I received an email for a one day retreat in December; yoga, meditation and didgeridoo healing. Each one equally delicious, together they presented a buffet of delights for me to enjoy. I had one issue; my commitment to completing the first draft of my manuscript. How could I retreat while I was supposed to be writing? I made myself a deal - if I completed the manuscript, I could attend the retreat.
I booked my space and put my writer's cap on. 11:15pm, the night before the retreat, sitting cross-legged atop my kitchen island, I typed the words The End.
The next morning I sank into the warmth of the retreat space as the small group prepared their places with yoga mats, cushions and blankets, and Edysha Ee prepared to guide us through morning meditation.
Eyes closed, I was led through a deep swan dive into a depth of rest I had yet to experience. Edysha's soft voice offered intentional cues which coaxed my mind and body into a complete state of ease.
Within the first few moments I acknowledged an awareness of just how tired my mind was from the years of my regular meditation practice. A lover of kriya, mantra, visualization and chant, I often employed one or more in my daily practice. In the space of rest, as my mind came to not only settle, but cease, I knew my regular meditation practice as yet a further extension of seeking, an attempt to gain something through meditation.
What my regular practice lacked was the space to allow complete surrender with no agenda and no attachment to outcome. A letting-go more complete than any I had known until that morning with Edysha.
In a state of deep rest, of no-thing, I handed myself over to an innate higher wisdom, my own inner guru, higher self, inner pharmacy, ultimate intelligence. I let go of control, of conditioning, of the reigns and expected nothing.
Quite a process; releasing myself to myself. Surrendering my mind and body to inner wisdom. Trusting my higher wisdom to restore balance, health and optimal functioning, my natural state once I got out of the way.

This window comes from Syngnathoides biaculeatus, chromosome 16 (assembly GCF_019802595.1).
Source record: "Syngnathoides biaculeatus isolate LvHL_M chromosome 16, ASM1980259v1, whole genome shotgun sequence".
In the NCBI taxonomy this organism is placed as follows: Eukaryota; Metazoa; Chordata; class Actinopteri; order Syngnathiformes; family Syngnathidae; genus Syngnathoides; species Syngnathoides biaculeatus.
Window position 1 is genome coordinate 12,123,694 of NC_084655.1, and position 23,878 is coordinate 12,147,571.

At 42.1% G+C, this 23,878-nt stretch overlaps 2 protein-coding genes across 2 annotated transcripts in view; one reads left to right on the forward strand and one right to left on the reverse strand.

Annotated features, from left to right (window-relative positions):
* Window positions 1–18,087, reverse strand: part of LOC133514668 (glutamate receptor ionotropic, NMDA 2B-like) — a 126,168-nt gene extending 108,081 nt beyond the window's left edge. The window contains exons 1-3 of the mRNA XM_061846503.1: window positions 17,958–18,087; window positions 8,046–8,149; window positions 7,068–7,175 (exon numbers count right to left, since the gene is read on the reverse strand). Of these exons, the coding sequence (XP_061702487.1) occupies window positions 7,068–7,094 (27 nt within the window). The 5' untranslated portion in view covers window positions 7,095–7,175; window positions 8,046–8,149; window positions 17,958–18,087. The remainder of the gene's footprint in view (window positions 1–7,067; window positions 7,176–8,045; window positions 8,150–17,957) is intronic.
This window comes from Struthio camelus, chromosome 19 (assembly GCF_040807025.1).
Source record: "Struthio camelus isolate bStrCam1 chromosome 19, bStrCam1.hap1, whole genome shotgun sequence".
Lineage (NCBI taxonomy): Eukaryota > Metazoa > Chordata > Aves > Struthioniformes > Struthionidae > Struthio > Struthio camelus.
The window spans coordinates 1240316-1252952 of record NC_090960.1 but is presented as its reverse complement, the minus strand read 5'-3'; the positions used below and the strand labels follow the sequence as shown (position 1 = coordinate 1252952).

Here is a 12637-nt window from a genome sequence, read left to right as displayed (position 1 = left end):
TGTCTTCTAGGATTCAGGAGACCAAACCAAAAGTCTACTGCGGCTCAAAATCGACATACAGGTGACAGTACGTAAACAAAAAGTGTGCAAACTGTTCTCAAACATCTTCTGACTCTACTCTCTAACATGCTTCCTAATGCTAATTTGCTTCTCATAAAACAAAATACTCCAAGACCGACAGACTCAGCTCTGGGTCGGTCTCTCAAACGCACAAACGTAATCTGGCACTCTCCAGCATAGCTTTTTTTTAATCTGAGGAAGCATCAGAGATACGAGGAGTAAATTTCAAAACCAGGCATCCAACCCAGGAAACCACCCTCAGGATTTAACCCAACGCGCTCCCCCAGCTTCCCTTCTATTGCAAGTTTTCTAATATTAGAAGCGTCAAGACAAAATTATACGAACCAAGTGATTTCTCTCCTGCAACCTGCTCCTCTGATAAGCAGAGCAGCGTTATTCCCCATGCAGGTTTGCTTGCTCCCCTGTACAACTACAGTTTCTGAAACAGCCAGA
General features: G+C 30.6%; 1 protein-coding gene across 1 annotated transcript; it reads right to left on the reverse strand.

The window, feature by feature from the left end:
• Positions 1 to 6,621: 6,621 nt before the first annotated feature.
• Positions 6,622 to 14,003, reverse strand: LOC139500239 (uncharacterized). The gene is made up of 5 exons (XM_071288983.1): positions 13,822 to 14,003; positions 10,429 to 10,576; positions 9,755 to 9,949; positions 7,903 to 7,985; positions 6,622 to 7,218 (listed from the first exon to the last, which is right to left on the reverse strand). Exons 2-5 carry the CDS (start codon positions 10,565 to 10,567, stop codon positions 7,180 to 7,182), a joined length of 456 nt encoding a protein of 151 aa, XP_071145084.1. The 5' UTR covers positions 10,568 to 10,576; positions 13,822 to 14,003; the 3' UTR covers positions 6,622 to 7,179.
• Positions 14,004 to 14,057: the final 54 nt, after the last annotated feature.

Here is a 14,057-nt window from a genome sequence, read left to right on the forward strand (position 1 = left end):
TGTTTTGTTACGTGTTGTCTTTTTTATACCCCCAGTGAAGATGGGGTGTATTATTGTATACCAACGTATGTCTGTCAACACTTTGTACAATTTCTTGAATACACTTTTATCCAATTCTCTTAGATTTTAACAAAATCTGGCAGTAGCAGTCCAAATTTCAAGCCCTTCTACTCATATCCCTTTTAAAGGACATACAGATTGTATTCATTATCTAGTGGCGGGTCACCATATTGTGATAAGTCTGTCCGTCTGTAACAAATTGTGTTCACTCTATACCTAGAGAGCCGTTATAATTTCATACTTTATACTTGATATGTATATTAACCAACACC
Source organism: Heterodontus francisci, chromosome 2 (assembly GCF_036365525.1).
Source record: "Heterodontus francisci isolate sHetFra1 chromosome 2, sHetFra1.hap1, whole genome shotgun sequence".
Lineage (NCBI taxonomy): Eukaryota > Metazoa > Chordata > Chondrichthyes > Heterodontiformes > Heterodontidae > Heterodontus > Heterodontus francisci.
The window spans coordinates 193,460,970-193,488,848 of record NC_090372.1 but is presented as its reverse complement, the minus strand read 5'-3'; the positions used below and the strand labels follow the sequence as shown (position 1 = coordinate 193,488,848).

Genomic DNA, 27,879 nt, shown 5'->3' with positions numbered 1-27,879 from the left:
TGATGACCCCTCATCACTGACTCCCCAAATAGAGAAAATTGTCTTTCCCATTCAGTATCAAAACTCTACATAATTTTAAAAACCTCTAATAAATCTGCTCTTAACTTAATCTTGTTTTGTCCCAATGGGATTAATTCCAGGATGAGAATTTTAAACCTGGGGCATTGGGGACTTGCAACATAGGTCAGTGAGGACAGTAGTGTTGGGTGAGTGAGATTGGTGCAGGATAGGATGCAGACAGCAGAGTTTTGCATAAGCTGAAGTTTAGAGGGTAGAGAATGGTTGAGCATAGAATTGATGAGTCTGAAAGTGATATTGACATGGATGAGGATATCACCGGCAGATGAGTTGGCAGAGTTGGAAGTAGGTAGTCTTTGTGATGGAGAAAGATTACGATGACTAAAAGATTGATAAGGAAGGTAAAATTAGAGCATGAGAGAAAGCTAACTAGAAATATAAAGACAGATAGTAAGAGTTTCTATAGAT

Deep rest must happen in order to hand the reigns over to higher self. All the times I believed I surrendered in meditation, in yoga, in sacred practice, I saw the flaw once I felt the deep state of rest. I made an effort to surrender, and in that effort I continued to control and to drive. With Edysha's words natural surrender simply happened. It was a stopping but not stopping, as that, too, would be driving.
I realized how tired I was from focusing diligently and intently for so long. Many years of disciplined practice now required rest to further the meditative and manifestive process.
All the work over the past few years; planting seeds, nourishing and cultivating new crops, needed space and time for the soil to rest, to recuperate and restore, replenishing the rich nutrients to further the growth of new seeds, new plants, ideas, intentions, creativity.
Winter is the time for a deep resting of body and mind. Allowing a deepening of the connection with source self. Allowing a new to emerge, a crop, perhaps not yet conceived or imagined.
During the meditation, I received expansion of the concept of rest, that when struggle comes in a day, in life, to rest and trust a higher wisdom that resides within, the natural order of the rhythms of life, to attend to the details and restore balance.
It is similar to remembering a name or detail. Sometimes it seems on the tip of your tongue but you can't retrieve it no matter how hard you try. In fact, the harder you try, the more elusive it becomes. Yet once you move on and forget about it, allowing the mind to rest and do what it does naturally, the name suddenly appears moments later.
Or how an hour in the gym, walking outside or spent in yoga, allows creative solutions to emerge and feeds new ideas. Edysha continued the practice of rest as she guided us in yoga asanas, reminding us to drop out of mind. As my mind rested, my body came to life, not from a place of increased effort but from a natural spring that seemed to feed it.
The 16 hours I spend awake in a typical day is filled with mind and intent and details and planning. If I remember even 30 second periods of deep rest during times of struggle or strain in my day, added to my daily meditation practice, the mind still winds nearly 15 hours each day. No wonder I savoured the morning of rest with Edysha. Her 1 hour meditation felt like 15 minutes to me.
Allowing the mind to settle, in meditation or any time during the day, particularly when struggle or strain emerges, with no expectations of outcome, restores natural balance. Simply allow the mind to rest and the body to follow. And in that space you lean on your higher self, allowing nutrient-rich soil to replenish. Truly getting out of your own way and restoring balance, naturally.
Edysha Ee lives and shares her gifts in Vancouver, BC.